“I lived the typical party life. I was eating f—— s–- every second. I was just trying to put on weight, I was living that life. At the same time, I was going out and playing f—— football and running people over, getting the f–- ran over.”
WARNING: EXPLETIVE LANGUAGE
Gronkowski has been very open about the injuries he suffered while playing in the NFL for 9 seasons.
Last week, he told NBC News he had a “centimeter of liquid” in his head at points during his career.
“No lie, I felt my head, I used to have liquid,” the former tight end said. “It used to be thick, like, my head used to be thicker—a centimeter of liquid in some spots. And you’d be like, what the heck? You could put indents in my head.”
While Gronkowski left the door open for a potential return to the football field, he noted that he suffered a severe quad injury against the Los Angeles Rams in the Super Bowl.
“I got done with the game, I could barely walk,” he said. “Now I can barely walk. I’m at the after-party, I sit down and I’m just chilling all day, like the rest of the night until 3 a.m. I try to go to bed, I slept for 5 minutes that night. I couldn’t even think. I was in tears, in my bed, after a Super Bowl victory.”
Gronkowski said he couldn’t sleep for more than 20 minutes. He said two weeks after the Super Bowl, he had to get 200 milliliters of blood drained from his leg. Then a week after that another 500 milliliters and then another 300 milters one more week later, for a total of 1 liter.
Gronkowski retired in March and, while the speculation has been that he would return to the Patriots at some time, the devastating effects of playing football appear to be weighing heavily on the future Hall of Famer.
WASHINGTON – Their brother Rus Lodi calls them “leadership junkies.”
If you’re a soldier, you’d better just call them ma’am and salute.
Maj. Gen. Maria Barrett and younger sister Brig. Gen. Paula Lodi are each accomplished in their own fields. But together they have become became the first two sisters, the Army believes, to attain the general’s rank in the service’s 244-year history.
“Maj. Gen. Maria Barrett and Brig. Gen. Paula Lodi represent the best America has to offer,” said Acting Army Secretary Ryan McCarthy. “However, this comes as no surprise to those who have known them and loved them throughout this extraordinary journey. This is a proud moment for their families and for the Army.”
Fathers and sons have risen to general, including Gen. George Casey, who retired as Chief of Staff of the Army; his father, Maj. Gen. George Casey, Sr., was killed in action in Vietnam. Then there’s the Brooks family. Leo Brooks retired as a brigadier general, and his sons Leo, Jr., and Vincent, went on to become a one- and a four-star general respectively. There is even a wife-and-husband team of three-stars: Laura and James Richardson.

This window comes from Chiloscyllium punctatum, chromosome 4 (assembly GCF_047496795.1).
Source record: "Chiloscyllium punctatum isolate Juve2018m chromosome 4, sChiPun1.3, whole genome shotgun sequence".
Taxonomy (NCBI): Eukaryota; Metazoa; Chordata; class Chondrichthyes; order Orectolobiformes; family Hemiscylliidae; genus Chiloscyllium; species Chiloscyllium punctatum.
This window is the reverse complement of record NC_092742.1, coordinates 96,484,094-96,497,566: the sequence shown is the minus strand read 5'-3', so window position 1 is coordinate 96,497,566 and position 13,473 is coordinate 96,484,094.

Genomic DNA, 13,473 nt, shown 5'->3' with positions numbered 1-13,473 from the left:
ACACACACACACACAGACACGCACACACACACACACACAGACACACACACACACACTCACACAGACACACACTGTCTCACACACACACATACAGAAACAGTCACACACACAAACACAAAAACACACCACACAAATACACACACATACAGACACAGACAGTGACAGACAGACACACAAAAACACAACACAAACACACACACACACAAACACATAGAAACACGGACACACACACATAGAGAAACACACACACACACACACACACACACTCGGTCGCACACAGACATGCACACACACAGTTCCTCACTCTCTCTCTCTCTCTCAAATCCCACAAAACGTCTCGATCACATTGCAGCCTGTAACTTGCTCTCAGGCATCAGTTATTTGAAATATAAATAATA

Sisters would have to wait.
The military didn’t officially accept women into its ranks until the Army Nursing Corps was established in 1901. Women, of course, served unofficially before that, some in disguise since the Revolutionary War, according to the U.S. Army Women’s Museum.
Since then, more than a dozen women have graduated from the Army’s Ranger School, its proving ground for elite infantry soldiers. Command of combat units is key to ascending to the highest ranks in the military.
Overall, women make up more than 16% of the military’s active-duty force of 1.3 million. Women account for 69 of the 417 generals and admirals.
The sisters’ achievement is a remarkable milestone for women in the military, said Melissa Dalton, a senior fellow at the Center for Strategic and International Studies and a former Defense Department official. She put it in the class of retired Army Gen. Ann Dunwoody, the first woman in any service to attain four stars.
“For both men and women increasingly normalizing women in leadership positions matters,” Dalton said. “The fact that it comes from same family is an incredible accomplishment.”
A Silver Star role model at home
Barrett and Lodi didn’t need to look far for role models. Their father, Ruston, an Italian immigrant, was a World War II veteran and recipient of the Silver Star, although he rarely spoke about his service, his children said. Just as important, Rus Lodi and Barrett said, their father and mother Clara were educators who stressed public service to their five children.
“Both of my parents were school teachers,” Barrett said. “When my mother started having children, she got out, but she continued to be active in the community. So I do think probably underlying everything is that service component to it.”
Rus recalls his kid sisters as the focus of family dinners decades ago in Franklin, Massachusetts, each topping the other’s exploits in sports or school.
“They were two just beautiful girls growing up,” said Rus, 63. “Maria would do something academically that just blew us away, while Paula was doing something athletically, flipping off a diving board, before anybody else. They have just been a great source of pride and admiration our entire life.”